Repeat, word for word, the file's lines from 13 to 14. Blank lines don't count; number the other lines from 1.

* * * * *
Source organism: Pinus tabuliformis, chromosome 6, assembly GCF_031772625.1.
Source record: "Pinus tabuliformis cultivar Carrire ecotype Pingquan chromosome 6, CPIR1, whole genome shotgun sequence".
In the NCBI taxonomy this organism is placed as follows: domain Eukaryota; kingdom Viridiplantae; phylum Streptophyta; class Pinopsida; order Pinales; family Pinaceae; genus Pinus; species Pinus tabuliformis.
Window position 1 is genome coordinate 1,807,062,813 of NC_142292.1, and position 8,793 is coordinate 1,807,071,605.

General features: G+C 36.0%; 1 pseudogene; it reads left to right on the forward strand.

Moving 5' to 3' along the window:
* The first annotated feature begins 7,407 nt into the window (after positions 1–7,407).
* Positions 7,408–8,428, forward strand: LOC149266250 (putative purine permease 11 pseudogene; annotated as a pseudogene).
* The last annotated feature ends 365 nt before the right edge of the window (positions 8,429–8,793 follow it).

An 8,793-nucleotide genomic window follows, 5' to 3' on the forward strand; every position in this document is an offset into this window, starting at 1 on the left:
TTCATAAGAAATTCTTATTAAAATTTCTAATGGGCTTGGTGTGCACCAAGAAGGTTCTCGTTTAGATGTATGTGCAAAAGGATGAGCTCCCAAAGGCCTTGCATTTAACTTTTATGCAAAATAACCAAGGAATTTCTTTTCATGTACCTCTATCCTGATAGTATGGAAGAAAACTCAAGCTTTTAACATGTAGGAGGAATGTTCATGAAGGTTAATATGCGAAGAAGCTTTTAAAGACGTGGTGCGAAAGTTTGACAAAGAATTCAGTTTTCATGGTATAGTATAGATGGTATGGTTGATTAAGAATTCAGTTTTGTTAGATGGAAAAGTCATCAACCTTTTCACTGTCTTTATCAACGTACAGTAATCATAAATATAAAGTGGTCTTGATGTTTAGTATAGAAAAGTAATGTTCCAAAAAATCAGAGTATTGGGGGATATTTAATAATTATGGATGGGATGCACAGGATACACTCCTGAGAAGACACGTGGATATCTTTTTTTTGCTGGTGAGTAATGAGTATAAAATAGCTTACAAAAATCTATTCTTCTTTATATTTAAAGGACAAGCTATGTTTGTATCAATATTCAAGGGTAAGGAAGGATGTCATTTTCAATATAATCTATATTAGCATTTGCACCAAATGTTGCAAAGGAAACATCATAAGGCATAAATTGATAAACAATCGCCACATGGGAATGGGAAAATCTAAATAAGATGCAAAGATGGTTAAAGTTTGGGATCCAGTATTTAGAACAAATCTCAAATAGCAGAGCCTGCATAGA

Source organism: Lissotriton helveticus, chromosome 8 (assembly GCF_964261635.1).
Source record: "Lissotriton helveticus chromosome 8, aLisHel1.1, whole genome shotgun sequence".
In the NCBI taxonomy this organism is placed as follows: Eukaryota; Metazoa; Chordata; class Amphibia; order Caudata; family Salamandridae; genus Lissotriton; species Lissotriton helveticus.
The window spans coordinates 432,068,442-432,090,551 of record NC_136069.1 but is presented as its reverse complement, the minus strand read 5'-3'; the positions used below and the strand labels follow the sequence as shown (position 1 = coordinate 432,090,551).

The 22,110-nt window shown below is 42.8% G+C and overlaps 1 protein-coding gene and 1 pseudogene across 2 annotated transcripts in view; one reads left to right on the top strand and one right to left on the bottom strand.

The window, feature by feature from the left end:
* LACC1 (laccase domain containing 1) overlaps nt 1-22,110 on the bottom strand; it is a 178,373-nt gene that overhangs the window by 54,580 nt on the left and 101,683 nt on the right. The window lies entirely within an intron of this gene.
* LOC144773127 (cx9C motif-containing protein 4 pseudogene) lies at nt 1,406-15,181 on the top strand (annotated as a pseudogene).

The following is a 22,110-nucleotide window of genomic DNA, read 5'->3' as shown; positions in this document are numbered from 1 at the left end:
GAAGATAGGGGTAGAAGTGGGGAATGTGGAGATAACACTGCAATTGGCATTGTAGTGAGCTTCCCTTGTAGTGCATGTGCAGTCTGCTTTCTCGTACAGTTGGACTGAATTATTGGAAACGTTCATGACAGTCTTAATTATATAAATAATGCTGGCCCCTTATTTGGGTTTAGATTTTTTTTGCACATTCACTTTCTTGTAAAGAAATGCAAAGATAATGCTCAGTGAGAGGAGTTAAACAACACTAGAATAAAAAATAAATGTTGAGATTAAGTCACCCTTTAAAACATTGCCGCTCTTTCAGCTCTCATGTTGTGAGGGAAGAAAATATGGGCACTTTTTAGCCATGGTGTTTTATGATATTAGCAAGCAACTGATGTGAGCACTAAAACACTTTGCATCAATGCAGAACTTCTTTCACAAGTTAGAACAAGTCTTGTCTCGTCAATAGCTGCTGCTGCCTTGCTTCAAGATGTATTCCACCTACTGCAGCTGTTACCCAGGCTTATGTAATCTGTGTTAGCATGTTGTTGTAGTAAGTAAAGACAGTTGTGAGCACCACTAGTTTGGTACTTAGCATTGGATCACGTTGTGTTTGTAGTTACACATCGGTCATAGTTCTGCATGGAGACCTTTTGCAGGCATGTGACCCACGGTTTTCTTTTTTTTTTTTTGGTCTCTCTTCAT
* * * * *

Source record: "Lissotriton helveticus chromosome 8, aLisHel1.1, whole genome shotgun sequence".
In the NCBI taxonomy this organism is placed as follows: Eukaryota; Metazoa; Chordata; class Amphibia; order Caudata; family Salamandridae; genus Lissotriton; species Lissotriton helveticus.